60 Evaluate and Determine Whether to Sell or Process Further
One major decision a company has to make is to determine the point at which to sell their product—in other words, when it is no longer cost effective to continue processing the product before sale. For example, in refining oil, the refined oil can be sold at various stages of the refining process. The point at which some products are removed from production and sold while others receive additional processing is known as the split-off point. As you have learned, the relevant revenues and costs must be evaluated in order to make the best decision for the company.
You are watching: In a sell or process further decision, joint costs are:
In making the decision, a company must consider the joint costs, or those costs that have been shared by products up to the split-off point. In some manufacturing processes, several end products are produced from a single raw material input. For example, once milk has been processed it can be sold as milk or it can be processed further into cheese, yogurt, cream, or ice cream. The costs of processing the milk to the stage at which it can be sold or processed further are the joint costs. These costs are allocated among all the products that are sold at the split off point as well as those products that are processed further. Ice cream has the basic costs of the milk plus the costs of processing it further into ice cream.
As another example, suppose a company that makes leather jackets realizes it has a reasonable amount of unused leather from the cutting of the patterns for the jackets. Typically, this scrap leather is sold, but the company is beginning to consider using the scrap to make leather belts. How would the company allocate the costs incurred from processing and preparing the leather before cutting it if they decide to make both the jackets and the belts? Would it be financially beneficial to process the scrap leather further into belts?
Fundamentals of the Decision to Sell or Process Further
When facing the choice of selling or processing further, the company must determine the revenues that would be received if the product is sold at the split-off point versus the net revenues that would be received if the product is processed further. This requires knowing the additional costs of further processing. In general, if the differential revenue from further processing is greater than the differential costs, then it will be profitable to process a joint product after the split-off point. Any costs incurred prior to the split-off point are irrelevant to the decision to process further as those are sunk costs; only future costs are relevant costs.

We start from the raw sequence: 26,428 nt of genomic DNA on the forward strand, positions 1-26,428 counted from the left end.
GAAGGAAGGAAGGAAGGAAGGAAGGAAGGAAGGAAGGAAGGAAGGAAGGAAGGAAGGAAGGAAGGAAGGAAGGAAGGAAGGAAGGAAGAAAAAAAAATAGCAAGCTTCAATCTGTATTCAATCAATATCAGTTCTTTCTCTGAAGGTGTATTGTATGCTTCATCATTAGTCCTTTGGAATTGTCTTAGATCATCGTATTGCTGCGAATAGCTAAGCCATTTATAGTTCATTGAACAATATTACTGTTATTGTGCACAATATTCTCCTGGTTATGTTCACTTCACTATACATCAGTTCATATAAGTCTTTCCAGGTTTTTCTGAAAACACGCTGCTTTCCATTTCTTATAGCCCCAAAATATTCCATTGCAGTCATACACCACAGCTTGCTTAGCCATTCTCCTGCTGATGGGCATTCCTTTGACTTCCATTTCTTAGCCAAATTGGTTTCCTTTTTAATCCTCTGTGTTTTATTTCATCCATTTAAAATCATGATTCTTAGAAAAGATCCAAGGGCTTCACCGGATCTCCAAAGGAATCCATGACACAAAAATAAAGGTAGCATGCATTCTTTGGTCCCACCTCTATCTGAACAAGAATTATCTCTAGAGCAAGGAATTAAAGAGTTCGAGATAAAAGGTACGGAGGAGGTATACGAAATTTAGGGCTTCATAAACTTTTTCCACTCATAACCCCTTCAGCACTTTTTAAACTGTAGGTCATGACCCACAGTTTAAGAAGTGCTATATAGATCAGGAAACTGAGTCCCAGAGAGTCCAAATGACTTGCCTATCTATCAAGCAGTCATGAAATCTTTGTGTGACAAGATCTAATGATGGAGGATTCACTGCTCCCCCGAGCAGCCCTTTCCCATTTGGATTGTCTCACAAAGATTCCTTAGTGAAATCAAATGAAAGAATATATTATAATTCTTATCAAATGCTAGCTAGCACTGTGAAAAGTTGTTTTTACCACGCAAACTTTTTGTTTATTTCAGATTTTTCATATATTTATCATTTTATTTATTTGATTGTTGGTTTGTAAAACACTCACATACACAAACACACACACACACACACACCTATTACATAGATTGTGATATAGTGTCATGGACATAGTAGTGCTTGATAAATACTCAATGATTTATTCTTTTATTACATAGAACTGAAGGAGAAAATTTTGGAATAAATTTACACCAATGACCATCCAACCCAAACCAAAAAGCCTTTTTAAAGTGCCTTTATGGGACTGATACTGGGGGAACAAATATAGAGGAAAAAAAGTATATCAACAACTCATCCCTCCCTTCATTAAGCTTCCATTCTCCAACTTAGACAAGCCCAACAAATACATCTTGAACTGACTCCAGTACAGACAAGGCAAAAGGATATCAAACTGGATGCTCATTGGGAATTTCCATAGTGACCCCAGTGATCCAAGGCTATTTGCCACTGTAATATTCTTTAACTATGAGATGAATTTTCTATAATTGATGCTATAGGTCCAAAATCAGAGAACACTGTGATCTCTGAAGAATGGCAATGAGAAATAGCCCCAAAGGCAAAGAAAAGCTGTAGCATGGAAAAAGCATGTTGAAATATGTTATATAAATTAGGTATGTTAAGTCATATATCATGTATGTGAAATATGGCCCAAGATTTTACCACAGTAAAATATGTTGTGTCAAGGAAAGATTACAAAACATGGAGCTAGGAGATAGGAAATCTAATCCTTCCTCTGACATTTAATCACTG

Even though joint product costs are common costs, they are routinely allocated to the joint products. A potential reason for this treatment is the GAAP (generally accepted accounting principles) requirement that all production costs must be inventoried.
Be aware that some complexities can arise when allocating joint product costs. The first issue is that joint production costs can be allocated based on varying production and sales characteristics or assumptions. For example, a physical measurement method, a relative sales value method at the point of split-off, and a net realizable value method based on additional processing after the split-off point can all be used to allocate joint production costs.
A second complexity is that eliminating the production of one or more joint products will not always enable the company to reduce joint production costs. Because of the mechanics of the common cost allocation process, such an action will only work if reductions are made in all of the joint products collectively. If only some of the joint products are eliminated, the remaining joint product or products would absorb all of the joint product costs.
An example of this last issue might help clarify the point. Assume that you have a lumber production company that cuts trees, prepares board lumber for housing and furniture, and also prepares sawdust and wood scraps that is used in the production of particle board. Assume that in a given year the company experienced $1,100,000 in joint costs. Using one of the three previously mentioned cost allocation methods, the company allocated $1,000,000 in joint costs to the production of board lumber and $100,000 to the production of wood scraps and sawdust.